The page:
So let me thank the Foreign Minister for his hospitality, my good friend the General, for his hard work, and to the Vice President and Dr. Garang, and their delegation for being here and continuing this work, and for the commitment you have made to peace. And we have a few weeks to go before the end of December, and I look forward to getting the news that it has been done.

Thank you very much. Congratulations.

FOREIGN MINISTER MUSYOKA: Mr. Secretary and dear colleague, Mr. Colin Powell, Your Excellencies and all of us, General Sumbeiywo and the Envoys, and members of the press, at the occasion to, behalf of President Kibaki, the Kenyan government and the Kenyan people, to welcome Mr. Secretary of State.

But let me reiterate that we are indeed overwhelmed by your presence here. It is the African way. You could have chosen to meet with these friends in Nairobi, but you chose to come to where they are. And, therefore, this has become our Camp David. Naivasha will then go down in history as a place where these two friends were able to plant a tree that is supposed to cure cancer. They did it jointly. And this tree will stand as testimony of their commitment to peace in their great country. And therefore we look forward, and everybody does realize, including the international community, that that peace process in the Sudan is now irreversible.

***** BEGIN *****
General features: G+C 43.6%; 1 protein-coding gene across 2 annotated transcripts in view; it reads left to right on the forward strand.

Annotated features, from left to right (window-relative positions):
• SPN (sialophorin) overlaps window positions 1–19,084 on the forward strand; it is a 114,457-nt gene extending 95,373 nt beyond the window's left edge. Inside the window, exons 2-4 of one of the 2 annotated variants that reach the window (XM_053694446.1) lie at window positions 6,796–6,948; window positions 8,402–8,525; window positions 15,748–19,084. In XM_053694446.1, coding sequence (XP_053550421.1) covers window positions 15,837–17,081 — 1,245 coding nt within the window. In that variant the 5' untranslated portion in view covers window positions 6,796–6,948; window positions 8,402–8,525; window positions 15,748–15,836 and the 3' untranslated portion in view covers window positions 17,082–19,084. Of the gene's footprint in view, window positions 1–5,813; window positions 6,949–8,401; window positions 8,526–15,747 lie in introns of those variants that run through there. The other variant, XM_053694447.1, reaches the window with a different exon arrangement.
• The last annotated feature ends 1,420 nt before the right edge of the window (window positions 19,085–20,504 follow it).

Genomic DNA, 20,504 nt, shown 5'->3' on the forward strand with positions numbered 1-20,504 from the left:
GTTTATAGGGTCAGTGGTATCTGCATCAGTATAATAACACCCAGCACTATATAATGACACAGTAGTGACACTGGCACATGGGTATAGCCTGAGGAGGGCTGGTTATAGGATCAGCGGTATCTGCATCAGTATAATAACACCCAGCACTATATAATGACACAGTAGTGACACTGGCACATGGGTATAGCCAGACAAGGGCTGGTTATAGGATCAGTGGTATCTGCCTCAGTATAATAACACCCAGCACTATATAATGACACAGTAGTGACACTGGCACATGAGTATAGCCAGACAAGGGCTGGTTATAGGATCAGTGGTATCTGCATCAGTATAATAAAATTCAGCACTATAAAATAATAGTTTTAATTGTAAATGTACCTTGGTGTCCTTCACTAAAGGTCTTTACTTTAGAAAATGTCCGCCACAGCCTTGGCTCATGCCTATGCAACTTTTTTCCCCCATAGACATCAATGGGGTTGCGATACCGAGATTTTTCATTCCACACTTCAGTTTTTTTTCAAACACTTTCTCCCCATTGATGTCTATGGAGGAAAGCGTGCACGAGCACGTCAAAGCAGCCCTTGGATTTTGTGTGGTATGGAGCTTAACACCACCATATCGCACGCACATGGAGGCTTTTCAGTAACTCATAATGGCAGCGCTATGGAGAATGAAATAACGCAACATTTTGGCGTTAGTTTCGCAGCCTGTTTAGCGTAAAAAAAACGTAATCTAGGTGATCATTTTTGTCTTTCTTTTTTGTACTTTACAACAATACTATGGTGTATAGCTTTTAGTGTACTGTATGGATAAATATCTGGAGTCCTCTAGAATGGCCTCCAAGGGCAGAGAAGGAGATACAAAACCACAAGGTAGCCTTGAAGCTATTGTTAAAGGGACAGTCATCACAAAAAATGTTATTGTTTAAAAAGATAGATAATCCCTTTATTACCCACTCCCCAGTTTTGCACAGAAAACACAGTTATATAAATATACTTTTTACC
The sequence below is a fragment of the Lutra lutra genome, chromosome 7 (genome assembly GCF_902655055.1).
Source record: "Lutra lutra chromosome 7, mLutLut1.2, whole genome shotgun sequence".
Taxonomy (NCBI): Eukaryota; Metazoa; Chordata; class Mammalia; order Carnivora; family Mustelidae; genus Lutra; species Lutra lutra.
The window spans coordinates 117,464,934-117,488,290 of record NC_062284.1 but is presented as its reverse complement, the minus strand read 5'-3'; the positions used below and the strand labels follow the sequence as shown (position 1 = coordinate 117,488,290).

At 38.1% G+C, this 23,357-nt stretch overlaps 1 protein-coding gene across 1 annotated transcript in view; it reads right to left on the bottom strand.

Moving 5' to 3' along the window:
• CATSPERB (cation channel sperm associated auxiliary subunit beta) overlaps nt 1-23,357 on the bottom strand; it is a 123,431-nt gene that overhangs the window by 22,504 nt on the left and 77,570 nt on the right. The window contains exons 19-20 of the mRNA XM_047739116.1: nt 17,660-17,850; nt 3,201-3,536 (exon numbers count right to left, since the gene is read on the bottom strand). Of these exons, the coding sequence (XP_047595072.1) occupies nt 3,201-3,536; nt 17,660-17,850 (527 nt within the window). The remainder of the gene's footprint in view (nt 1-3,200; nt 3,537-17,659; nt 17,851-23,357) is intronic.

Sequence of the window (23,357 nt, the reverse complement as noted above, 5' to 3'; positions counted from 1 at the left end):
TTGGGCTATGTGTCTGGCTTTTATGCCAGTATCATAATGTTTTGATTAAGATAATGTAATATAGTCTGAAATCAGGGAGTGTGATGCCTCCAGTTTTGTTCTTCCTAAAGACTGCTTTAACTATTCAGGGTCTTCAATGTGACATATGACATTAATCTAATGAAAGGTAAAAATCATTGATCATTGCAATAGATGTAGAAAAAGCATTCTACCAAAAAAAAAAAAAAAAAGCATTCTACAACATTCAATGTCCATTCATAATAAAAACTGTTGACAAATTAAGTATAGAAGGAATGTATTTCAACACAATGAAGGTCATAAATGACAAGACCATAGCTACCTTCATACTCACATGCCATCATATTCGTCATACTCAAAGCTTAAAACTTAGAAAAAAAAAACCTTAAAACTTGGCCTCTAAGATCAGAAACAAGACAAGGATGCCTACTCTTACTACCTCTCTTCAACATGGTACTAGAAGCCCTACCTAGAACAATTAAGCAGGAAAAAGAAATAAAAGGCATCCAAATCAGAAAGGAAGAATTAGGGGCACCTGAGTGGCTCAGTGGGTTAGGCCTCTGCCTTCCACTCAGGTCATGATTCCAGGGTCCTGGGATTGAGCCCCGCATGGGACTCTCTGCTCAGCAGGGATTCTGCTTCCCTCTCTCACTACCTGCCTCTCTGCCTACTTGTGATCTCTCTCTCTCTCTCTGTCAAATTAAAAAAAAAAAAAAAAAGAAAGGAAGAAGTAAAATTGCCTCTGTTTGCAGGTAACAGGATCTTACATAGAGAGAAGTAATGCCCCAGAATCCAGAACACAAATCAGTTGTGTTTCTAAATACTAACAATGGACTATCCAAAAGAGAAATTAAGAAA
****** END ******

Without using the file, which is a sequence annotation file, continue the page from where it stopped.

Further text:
I remember on the 22nd of September, the Vice President and Dr. Garang assured me that I could quote them. And I did exactly that before the UN General Assembly, that the peace process for the Sudan has become irreversible. As the Secretary of State you do us proud by coming all the way, and please express our appreciation to President Bush, and indeed all the American people, because they have stood in solidarity with the suffering people of the Sudan.

May God bless you. Thank you.

SECRETARY POWELL: Thank you, sir.

GENERAL SUMBEIYWO: Ladies and gentleman, due to time constraints for the Secretary we will leave the two principals to answer a few questions while the Minister escorts the Secretary. Thank you.

Released on October 22, 2003

  Back to top

U.S. Department of State
USA.govU.S. Department of StateUpdates  |   Frequent Questions  |   Contact Us  |   Email this Page  |   Subject Index  |   Search
The Office of Electronic Information, Bureau of Public Affairs, manages this site as a portal for information from the U.S. State Department. External links to other Internet sites should not be construed as an endorsement of the views or privacy policies contained therein.
About state.gov  |   Privacy Notice  |   FOIA  |   Copyright Information  |   Other U.S. Government Information

Published by the U.S. Department of State Website at http://www.state.gov maintained by the Bureau of Public Affairs.